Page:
That is a weird attitude.

Iwasjustabouttosaythat Mon 13-Feb-17 23:14:29

Sounds a bit annoying but maybe it's really hard for her for some reason. Maybe she lives pay to pay, spent that money without thinking, and is going to have a hard time getting by without now?

Or maybe she's just a jerk. I wouldn't get that upset about it though. Just roll your eyes and move on. It's her problem.

faithinthesound Mon 13-Feb-17 23:17:58

I mean it's annoying and hard for my friends, too, but they're not throwing tanties and effing and blinding all over the place - they're making the best of a bad situation.

I think she IS just a jerk!

OrangeJulius Mon 13-Feb-17 23:19:25

I've had this happen to me, I was overpaid over the course of several months. It is pretty horrible to be told you have to give back money you thought was yours (in my case hundreds of pounds), so while she's being unreasonable maybe it's just angry ranting and she will calm down.

Not sure why you are revolted by her indifference to the company's future, I suspect lots of people aren't emotionally invested in their employer. Her complaint is not going to make the company go under.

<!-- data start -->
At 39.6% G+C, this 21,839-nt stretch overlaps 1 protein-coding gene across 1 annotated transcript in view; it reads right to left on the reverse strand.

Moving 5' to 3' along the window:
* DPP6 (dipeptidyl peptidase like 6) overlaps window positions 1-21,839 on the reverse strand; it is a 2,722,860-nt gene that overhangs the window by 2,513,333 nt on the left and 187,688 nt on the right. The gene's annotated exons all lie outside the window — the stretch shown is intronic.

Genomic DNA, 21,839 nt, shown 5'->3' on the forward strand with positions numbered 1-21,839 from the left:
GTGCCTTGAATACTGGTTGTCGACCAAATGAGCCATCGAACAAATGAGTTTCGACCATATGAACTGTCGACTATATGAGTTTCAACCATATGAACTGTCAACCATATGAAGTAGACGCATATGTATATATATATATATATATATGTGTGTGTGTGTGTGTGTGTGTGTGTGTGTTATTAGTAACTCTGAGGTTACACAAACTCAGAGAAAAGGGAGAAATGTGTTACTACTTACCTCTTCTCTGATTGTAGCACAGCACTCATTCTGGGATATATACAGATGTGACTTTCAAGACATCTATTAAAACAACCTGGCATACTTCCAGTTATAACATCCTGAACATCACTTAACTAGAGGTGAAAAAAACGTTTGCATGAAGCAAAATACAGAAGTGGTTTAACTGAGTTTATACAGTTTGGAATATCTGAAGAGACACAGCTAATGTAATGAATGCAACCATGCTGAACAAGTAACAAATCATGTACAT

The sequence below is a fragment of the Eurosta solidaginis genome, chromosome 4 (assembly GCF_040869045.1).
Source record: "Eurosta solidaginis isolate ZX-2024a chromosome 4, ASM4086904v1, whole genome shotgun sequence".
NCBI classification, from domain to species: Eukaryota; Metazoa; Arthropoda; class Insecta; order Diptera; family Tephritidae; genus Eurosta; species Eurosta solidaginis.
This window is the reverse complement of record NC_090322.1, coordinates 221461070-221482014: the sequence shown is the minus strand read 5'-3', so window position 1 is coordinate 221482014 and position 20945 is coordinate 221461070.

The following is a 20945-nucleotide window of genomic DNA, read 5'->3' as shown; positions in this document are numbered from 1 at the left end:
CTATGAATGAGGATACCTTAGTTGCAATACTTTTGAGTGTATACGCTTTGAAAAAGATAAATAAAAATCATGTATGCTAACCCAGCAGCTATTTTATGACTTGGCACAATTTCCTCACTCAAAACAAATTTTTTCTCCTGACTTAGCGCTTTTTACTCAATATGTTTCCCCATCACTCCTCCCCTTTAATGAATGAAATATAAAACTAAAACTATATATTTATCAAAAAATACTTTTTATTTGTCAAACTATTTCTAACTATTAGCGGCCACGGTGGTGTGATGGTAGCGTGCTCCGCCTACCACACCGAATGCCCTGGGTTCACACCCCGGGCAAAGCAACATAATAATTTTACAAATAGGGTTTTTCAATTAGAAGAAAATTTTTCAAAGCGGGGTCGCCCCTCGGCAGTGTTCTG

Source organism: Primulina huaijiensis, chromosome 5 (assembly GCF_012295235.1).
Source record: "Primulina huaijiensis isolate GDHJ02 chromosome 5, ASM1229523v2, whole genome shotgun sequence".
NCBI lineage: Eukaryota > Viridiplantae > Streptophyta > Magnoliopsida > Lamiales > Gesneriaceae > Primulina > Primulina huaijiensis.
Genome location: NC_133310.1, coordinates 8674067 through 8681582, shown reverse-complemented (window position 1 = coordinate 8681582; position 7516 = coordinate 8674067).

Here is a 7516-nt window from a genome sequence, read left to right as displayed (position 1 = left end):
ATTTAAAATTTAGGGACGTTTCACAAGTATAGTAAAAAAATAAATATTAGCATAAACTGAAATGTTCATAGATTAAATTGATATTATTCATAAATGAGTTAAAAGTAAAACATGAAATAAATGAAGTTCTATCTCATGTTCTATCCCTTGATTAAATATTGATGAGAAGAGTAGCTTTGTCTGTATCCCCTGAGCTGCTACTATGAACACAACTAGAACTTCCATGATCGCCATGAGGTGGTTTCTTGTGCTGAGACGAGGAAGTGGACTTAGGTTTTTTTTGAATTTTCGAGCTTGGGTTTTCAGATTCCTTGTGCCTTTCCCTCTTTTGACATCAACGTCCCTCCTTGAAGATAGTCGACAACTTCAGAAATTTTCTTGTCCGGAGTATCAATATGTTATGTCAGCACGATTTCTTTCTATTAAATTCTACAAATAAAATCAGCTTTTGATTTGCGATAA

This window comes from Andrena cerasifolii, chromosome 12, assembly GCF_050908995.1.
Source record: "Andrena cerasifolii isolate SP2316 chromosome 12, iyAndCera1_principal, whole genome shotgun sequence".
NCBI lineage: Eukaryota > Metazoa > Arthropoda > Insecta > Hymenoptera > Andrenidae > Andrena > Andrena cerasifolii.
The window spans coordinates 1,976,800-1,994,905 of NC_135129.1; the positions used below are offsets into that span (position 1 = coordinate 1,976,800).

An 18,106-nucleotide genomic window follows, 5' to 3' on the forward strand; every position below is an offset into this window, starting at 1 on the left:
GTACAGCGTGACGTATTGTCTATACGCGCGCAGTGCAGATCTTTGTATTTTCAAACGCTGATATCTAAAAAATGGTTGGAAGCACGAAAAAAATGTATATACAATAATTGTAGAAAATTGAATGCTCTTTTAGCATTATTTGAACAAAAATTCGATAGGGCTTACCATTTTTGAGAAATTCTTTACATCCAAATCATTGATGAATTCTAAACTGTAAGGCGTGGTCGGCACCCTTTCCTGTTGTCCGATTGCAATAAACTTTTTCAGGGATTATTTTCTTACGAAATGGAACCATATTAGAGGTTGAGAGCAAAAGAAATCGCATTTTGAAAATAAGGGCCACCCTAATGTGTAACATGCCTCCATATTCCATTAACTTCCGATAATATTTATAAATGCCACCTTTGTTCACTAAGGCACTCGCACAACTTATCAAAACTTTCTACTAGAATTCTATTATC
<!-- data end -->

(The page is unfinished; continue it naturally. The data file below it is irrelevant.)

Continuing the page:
lottieandmia Mon 13-Feb-17 23:20:01

Well clearly YANBU - the money should rightly be recovered.

WorraLiberty Mon 13-Feb-17 23:20:12

She just sounds wound up and a bit petulant.

She should really just look at it as an interest free 100 dollar loan, and arrange monthly repayments.

foodtime Mon 13-Feb-17 23:21:14

Why do you care so much?

I can never understand this over the top loyalty some people have to someone else's business.

If they need to cut costs you would be gone without a second thought.

I own a large business and would think it was odd for someone to get into an argument defending it.

Then again if it was under £100 I would quietly let people keep the money.

omnishamblesssssssssssssss Mon 13-Feb-17 23:21:21

Let it wash over you. Don't give her any thought

LittleBoat Mon 13-Feb-17 23:23:10

I was was once overpaid - paid twice by mistake. And was told to keep it!

I haven't ever lost a wink of sleep over it.

Would have given it back though if asked.

Sgtmajormummy Tue 14-Feb-17 00:01:33

She sounds like she spent the excess and is now worrying how to cover her expenses with the shortfall.
But not showing herself in the best light.

I had a situation in one job where I asked for my salary to be paid at a fixed amount and any excess in December. I started in the middle of high season so it wasn't a big sacrifice (working too many hours to even spend the money!). When times got hard my colleagues were sick with worry and I did feel sorry for them. Budgeting in your 20s, or at any age, can be difficult.